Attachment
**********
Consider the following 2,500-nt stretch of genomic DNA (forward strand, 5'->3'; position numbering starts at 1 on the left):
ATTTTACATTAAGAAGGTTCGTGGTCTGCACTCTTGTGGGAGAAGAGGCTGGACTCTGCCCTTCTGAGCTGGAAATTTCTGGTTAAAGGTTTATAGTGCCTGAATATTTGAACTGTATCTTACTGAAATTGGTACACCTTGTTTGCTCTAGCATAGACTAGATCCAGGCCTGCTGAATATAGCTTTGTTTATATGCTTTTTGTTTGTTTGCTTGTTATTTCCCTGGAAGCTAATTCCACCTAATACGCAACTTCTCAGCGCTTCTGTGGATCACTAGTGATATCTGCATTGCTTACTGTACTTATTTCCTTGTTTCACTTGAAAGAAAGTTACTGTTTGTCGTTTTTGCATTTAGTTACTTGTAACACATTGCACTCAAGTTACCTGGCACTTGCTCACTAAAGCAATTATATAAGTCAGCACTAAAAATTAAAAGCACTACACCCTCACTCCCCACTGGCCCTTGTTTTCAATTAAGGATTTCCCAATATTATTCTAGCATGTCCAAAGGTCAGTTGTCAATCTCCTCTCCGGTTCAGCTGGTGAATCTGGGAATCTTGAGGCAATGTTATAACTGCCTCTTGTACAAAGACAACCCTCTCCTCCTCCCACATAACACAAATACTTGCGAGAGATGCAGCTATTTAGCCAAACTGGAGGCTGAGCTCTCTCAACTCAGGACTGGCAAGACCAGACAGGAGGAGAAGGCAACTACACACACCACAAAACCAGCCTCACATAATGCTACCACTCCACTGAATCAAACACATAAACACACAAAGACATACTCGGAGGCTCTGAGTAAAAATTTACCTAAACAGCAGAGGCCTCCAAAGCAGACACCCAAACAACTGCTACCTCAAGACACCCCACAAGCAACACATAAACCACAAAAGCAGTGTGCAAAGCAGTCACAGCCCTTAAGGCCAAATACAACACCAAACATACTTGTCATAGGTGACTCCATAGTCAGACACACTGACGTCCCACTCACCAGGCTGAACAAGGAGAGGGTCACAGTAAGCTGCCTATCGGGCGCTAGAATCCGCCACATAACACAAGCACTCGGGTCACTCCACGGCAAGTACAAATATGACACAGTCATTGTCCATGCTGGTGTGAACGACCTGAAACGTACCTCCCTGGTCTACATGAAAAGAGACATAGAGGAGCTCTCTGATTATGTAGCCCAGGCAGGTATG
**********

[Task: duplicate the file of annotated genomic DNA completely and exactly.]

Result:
Consider the following 2,500-nt stretch of genomic DNA (forward strand, 5'->3'; position numbering starts at 1 on the left):
ATTTTACATTAAGAAGGTTCGTGGTCTGCACTCTTGTGGGAGAAGAGGCTGGACTCTGCCCTTCTGAGCTGGAAATTTCTGGTTAAAGGTTTATAGTGCCTGAATATTTGAACTGTATCTTACTGAAATTGGTACACCTTGTTTGCTCTAGCATAGACTAGATCCAGGCCTGCTGAATATAGCTTTGTTTATATGCTTTTTGTTTGTTTGCTTGTTATTTCCCTGGAAGCTAATTCCACCTAATACGCAACTTCTCAGCGCTTCTGTGGATCACTAGTGATATCTGCATTGCTTACTGTACTTATTTCCTTGTTTCACTTGAAAGAAAGTTACTGTTTGTCGTTTTTGCATTTAGTTACTTGTAACACATTGCACTCAAGTTACCTGGCACTTGCTCACTAAAGCAATTATATAAGTCAGCACTAAAAATTAAAAGCACTACACCCTCACTCCCCACTGGCCCTTGTTTTCAATTAAGGATTTCCCAATATTATTCTAGCATGTCCAAAGGTCAGTTGTCAATCTCCTCTCCGGTTCAGCTGGTGAATCTGGGAATCTTGAGGCAATGTTATAACTGCCTCTTGTACAAAGACAACCCTCTCCTCCTCCCACATAACACAAATACTTGCGAGAGATGCAGCTATTTAGCCAAACTGGAGGCTGAGCTCTCTCAACTCAGGACTGGCAAGACCAGACAGGAGGAGAAGGCAACTACACACACCACAAAACCAGCCTCACATAATGCTACCACTCCACTGAATCAAACACATAAACACACAAAGACATACTCGGAGGCTCTGAGTAAAAATTTACCTAAACAGCAGAGGCCTCCAAAGCAGACACCCAAACAACTGCTACCTCAAGACACCCCACAAGCAACACATAAACCACAAAAGCAGTGTGCAAAGCAGTCACAGCCCTTAAGGCCAAATACAACACCAAACATACTTGTCATAGGTGACTCCATAGTCAGACACACTGACGTCCCACTCACCAGGCTGAACAAGGAGAGGGTCACAGTAAGCTGCCTATCGGGCGCTAGAATCCGCCACATAACACAAGCACTCGGGTCACTCCACGGCAAGTACAAATATGACACAGTCATTGTCCATGCTGGTGTGAACGACCTGAAACGTACCTCCCTGGTCTACATGAAAAGAGACATAGAGGAGCTCTCTGATTATGTAGCCCAGGCAGGTATG